So, here are the facts:
- Sawflies are part of the same family as bees, wasps and, surprisingly, ants! This family is called Hymenoptera.
- The Sawfly differs a small bit because it doesn't have a 'waist' and they have two sets of wings. more importantly, they don't sting and are harmless. Yay!
- Females possess 'saw-like' body parts which they user to cut through plant tissue to lay their eggs.
- In the UK there are about 107 genera
and about 500 subspecies. Some of the most common are (in no particular order):
- The Apple Sawfly
- The Gooseberry Sawfly
- The Turnip Sawfly
- The Pear and Cherry Slugworm Sawfly
- The Rose Slug Sawfly (A.K.A the Rose Skeletoniser which brings me onto my next fact...)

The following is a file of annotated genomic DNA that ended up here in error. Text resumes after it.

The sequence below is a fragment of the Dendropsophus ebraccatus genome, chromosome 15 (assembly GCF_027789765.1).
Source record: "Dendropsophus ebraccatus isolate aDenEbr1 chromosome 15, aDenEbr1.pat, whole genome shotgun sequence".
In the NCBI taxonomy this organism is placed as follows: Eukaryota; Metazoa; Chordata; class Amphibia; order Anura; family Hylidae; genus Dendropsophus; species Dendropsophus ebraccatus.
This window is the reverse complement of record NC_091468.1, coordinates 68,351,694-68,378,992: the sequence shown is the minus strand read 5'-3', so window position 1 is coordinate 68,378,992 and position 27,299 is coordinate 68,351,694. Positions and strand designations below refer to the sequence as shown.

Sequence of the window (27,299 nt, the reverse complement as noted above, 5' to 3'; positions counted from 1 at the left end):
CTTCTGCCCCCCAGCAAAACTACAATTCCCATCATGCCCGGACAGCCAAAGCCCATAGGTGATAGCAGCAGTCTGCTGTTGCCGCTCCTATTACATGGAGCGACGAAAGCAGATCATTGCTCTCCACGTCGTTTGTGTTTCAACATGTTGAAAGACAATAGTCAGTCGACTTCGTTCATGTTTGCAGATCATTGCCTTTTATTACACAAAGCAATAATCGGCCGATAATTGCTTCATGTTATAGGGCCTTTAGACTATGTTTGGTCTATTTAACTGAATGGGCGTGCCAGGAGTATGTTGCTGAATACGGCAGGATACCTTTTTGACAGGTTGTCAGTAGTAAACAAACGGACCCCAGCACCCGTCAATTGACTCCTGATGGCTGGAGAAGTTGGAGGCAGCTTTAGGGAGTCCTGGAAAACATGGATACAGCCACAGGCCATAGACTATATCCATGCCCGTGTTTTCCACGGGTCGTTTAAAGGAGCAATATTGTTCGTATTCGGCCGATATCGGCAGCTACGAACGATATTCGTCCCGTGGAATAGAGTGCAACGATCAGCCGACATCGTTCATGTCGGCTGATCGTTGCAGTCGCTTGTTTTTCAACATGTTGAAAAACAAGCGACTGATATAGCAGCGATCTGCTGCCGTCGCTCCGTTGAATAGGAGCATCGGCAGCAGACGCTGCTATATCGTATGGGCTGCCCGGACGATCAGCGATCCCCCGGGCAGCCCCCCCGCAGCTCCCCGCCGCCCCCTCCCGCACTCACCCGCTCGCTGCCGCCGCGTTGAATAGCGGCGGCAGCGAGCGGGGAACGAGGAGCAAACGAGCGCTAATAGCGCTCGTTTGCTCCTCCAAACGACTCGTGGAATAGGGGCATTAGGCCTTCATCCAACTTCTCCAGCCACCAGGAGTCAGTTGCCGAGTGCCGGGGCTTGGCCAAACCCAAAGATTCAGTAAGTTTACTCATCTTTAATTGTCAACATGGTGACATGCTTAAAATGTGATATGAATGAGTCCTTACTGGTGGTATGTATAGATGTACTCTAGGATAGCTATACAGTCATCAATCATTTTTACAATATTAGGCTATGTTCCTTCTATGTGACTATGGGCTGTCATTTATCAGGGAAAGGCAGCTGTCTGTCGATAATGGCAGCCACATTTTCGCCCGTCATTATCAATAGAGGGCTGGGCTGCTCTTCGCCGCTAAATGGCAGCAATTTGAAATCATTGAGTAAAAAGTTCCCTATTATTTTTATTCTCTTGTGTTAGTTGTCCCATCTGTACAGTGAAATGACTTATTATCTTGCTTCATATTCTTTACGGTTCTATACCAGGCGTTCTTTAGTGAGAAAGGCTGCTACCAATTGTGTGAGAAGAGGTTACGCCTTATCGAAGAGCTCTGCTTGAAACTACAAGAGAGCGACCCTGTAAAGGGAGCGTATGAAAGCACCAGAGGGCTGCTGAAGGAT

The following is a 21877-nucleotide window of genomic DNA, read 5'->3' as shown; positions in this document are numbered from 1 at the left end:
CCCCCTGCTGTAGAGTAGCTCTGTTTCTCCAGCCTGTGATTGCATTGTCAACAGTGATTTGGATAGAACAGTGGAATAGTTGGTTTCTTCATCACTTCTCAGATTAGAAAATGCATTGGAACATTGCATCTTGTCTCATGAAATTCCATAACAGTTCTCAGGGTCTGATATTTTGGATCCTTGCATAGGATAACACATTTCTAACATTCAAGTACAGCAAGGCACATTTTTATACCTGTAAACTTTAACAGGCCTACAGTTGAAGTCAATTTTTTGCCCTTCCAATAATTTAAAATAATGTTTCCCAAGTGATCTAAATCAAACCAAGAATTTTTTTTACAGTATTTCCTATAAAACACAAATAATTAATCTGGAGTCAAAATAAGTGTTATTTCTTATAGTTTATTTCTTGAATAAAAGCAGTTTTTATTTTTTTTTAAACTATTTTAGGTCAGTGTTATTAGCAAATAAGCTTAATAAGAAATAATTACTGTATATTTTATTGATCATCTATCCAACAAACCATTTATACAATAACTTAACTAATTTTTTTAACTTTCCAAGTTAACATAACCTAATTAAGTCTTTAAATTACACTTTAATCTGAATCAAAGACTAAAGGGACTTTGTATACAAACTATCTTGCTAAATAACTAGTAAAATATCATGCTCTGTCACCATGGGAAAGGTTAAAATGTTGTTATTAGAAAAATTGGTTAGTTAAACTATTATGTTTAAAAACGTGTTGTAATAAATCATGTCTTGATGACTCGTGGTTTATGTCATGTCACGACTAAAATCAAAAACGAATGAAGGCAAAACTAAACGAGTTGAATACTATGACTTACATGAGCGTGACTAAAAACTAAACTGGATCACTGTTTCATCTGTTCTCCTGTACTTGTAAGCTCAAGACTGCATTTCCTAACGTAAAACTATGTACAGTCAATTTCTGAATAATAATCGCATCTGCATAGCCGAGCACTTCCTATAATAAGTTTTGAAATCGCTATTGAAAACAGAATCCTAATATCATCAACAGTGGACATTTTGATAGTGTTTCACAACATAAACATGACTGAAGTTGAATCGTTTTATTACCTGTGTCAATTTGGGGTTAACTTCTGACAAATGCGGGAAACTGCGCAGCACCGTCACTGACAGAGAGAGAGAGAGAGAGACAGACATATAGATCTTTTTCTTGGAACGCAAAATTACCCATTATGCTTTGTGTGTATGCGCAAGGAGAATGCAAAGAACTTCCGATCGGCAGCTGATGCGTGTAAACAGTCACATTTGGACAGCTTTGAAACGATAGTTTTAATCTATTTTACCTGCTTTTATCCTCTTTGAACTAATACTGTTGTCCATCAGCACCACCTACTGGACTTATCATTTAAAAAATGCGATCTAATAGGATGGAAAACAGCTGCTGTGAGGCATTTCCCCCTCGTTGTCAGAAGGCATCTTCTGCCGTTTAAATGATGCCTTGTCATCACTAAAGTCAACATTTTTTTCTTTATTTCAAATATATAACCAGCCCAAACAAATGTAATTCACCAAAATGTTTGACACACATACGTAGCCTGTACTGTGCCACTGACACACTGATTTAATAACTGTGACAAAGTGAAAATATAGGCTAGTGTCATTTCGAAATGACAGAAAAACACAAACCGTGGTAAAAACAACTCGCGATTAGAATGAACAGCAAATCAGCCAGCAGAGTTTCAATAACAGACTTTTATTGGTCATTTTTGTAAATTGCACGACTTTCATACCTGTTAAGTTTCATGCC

- If you find some leaves still attached to the plant that have become 'skeletonised' with just their veins remaining they are likely to have been eaten by Sawflies.
- Their larvae can often be seen on the leaves and curl up into a 'little S shape' if you get too close as a protective mechanism. They can also bury themselves in developing fruits.
- Adult Sawflies can often be seen flying on warm sunny days around blossom which they then feed on.
- The Adults live for about 2 weeks, during which time they must both find a mate and lay their eggs.
- The Eggs hatch into larvae that look like Moth Caterpillars except they have more legs. They usually feed for 4 weeks before burying themselves in soil to pupate.
- Infestations can occur which gardeners may have to deal with as they can attack Roses and Apples.
|A bird's eye view.|
- It can be managed naturally by placing things like Roses in open areas where birds can feed on the larvae.
- This particular Sawfly is a Tenthredo mesomela. It's seen through May to July and is seen around Meadows, Verges and Woodland Rides.
Here are some links to some more information:
Hope you enjoyed,